From Rome to Paris and now Chicago, his combination of light and sound installations with classic works of poetry have offered a new interpretation of classic literature. Tonight (June 24) at the Field Museum, artist Marco Nereo Rotelli will perform his latest endeavor inspired by Dante Alighieri’s fourteenth-century epic poem, “The Divine Comedy,” during this free public event as a part of the Italian Cultural Institute of Chicago’s summer event series.
Throughout the show, text and images Rotelli adapted from Dante’s “The Inferno” will project across the Field Museum’s outer walls—images so vast they will be visible from nearby streets, buildings and even aircrafts. The light will act as an illuminated manuscript to guide the audience throughout Dante’s journey.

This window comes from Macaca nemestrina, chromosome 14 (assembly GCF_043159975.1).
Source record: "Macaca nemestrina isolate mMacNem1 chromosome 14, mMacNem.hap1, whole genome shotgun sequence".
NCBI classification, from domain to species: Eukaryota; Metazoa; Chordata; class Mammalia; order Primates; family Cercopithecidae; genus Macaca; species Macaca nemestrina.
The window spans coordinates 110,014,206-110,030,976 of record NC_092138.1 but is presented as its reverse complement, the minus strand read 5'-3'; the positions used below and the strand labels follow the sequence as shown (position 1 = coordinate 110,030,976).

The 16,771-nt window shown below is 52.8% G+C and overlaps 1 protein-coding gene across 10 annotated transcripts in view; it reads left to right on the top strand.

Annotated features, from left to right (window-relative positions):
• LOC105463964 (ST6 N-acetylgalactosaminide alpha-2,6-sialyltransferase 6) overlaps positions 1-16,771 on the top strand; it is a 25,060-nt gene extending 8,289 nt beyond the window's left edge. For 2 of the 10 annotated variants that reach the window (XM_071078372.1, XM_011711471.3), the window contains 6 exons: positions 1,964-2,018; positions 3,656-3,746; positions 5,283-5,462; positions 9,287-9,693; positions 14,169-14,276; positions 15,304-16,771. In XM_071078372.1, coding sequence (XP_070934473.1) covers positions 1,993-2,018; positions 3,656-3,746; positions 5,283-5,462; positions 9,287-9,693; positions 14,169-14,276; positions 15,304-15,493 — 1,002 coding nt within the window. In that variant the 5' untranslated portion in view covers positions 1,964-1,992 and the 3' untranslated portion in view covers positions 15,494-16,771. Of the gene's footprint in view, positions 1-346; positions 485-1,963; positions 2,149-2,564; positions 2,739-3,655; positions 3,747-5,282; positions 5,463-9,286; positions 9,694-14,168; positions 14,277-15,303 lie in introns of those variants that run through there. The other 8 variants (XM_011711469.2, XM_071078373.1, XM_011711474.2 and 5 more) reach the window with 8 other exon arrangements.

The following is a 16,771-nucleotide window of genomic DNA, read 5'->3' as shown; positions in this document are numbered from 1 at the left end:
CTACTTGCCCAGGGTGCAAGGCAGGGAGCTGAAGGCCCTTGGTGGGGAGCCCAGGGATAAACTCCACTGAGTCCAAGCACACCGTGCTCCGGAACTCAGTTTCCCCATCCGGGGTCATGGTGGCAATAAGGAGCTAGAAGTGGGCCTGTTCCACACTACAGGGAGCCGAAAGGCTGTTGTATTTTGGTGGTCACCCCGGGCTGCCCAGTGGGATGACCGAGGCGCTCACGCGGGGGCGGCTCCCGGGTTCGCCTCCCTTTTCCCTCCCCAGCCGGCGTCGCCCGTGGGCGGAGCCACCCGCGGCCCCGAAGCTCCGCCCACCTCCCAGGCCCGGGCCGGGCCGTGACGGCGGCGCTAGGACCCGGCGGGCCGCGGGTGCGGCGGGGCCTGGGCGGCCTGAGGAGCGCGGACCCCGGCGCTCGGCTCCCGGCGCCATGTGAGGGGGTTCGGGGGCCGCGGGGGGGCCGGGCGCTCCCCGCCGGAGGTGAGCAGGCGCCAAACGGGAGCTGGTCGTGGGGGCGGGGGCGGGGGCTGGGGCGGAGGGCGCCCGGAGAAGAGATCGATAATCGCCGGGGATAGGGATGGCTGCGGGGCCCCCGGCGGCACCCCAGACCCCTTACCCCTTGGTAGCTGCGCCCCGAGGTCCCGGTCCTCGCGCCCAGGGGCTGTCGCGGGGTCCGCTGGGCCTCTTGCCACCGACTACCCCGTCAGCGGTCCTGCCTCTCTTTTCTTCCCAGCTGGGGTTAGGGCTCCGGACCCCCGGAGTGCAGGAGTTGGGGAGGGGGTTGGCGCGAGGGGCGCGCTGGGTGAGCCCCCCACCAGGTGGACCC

“Marco’s installations are known throughout the world for combining artistic disciplines into a vivid spectacle that is powerful, but also ephemeral, reflecting nature itself,” Silvio Marchetti says, founder and director of The Italian Cultural Institute of Chicago.
The event consists of readings from an array of poets, including SNL actress and writer Nora Dunn. The poems will be performed in varying languages—English, Spanish, Arabic, Turkish, Greek, Hebrew and, of course, Italian. Poets will choose a line of inspiration from Dante to create their own modern interpretation of the classic work.
“This special project brings together a renowned Italian artist and so many other talented individuals that are woven into his work, from historical figures like Dante to local poets and musicians active in their communities today,” Marchetti says.
After the event, drawings and paintings by Rotelli, including work from “Divina Natura,” will be displayed at Hilton-Asmus Contemporary from June 28-August 23. (Kathleen Caplis)
June 24, 9:30pm at The Field Museum, 1400 South Lake Shore
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